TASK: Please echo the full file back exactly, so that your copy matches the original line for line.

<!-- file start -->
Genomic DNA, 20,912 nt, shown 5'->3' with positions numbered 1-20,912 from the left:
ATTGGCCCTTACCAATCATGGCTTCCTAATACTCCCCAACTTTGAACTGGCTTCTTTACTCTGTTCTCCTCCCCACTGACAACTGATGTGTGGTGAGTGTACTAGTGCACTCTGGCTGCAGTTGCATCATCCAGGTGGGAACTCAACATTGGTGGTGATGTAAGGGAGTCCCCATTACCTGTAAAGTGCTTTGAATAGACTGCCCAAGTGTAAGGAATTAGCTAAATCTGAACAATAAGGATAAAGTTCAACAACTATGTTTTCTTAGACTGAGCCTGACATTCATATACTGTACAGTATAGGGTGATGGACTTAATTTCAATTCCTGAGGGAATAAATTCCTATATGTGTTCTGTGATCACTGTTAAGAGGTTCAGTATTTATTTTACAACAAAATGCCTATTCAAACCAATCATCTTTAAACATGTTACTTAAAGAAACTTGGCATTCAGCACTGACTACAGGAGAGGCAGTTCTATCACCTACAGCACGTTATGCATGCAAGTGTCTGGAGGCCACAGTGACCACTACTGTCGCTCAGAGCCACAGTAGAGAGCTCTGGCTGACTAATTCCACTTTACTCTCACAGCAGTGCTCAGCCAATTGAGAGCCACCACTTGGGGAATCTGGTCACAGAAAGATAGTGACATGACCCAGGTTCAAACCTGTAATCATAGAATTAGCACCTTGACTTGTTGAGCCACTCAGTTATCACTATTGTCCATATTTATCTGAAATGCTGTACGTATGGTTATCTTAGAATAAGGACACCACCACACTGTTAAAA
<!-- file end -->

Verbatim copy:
Genomic DNA, 20,912 nt, shown 5'->3' with positions numbered 1-20,912 from the left:
ATTGGCCCTTACCAATCATGGCTTCCTAATACTCCCCAACTTTGAACTGGCTTCTTTACTCTGTTCTCCTCCCCACTGACAACTGATGTGTGGTGAGTGTACTAGTGCACTCTGGCTGCAGTTGCATCATCCAGGTGGGAACTCAACATTGGTGGTGATGTAAGGGAGTCCCCATTACCTGTAAAGTGCTTTGAATAGACTGCCCAAGTGTAAGGAATTAGCTAAATCTGAACAATAAGGATAAAGTTCAACAACTATGTTTTCTTAGACTGAGCCTGACATTCATATACTGTACAGTATAGGGTGATGGACTTAATTTCAATTCCTGAGGGAATAAATTCCTATATGTGTTCTGTGATCACTGTTAAGAGGTTCAGTATTTATTTTACAACAAAATGCCTATTCAAACCAATCATCTTTAAACATGTTACTTAAAGAAACTTGGCATTCAGCACTGACTACAGGAGAGGCAGTTCTATCACCTACAGCACGTTATGCATGCAAGTGTCTGGAGGCCACAGTGACCACTACTGTCGCTCAGAGCCACAGTAGAGAGCTCTGGCTGACTAATTCCACTTTACTCTCACAGCAGTGCTCAGCCAATTGAGAGCCACCACTTGGGGAATCTGGTCACAGAAAGATAGTGACATGACCCAGGTTCAAACCTGTAATCATAGAATTAGCACCTTGACTTGTTGAGCCACTCAGTTATCACTATTGTCCATATTTATCTGAAATGCTGTACGTATGGTTATCTTAGAATAAGGACACCACCACACTGTTAAAA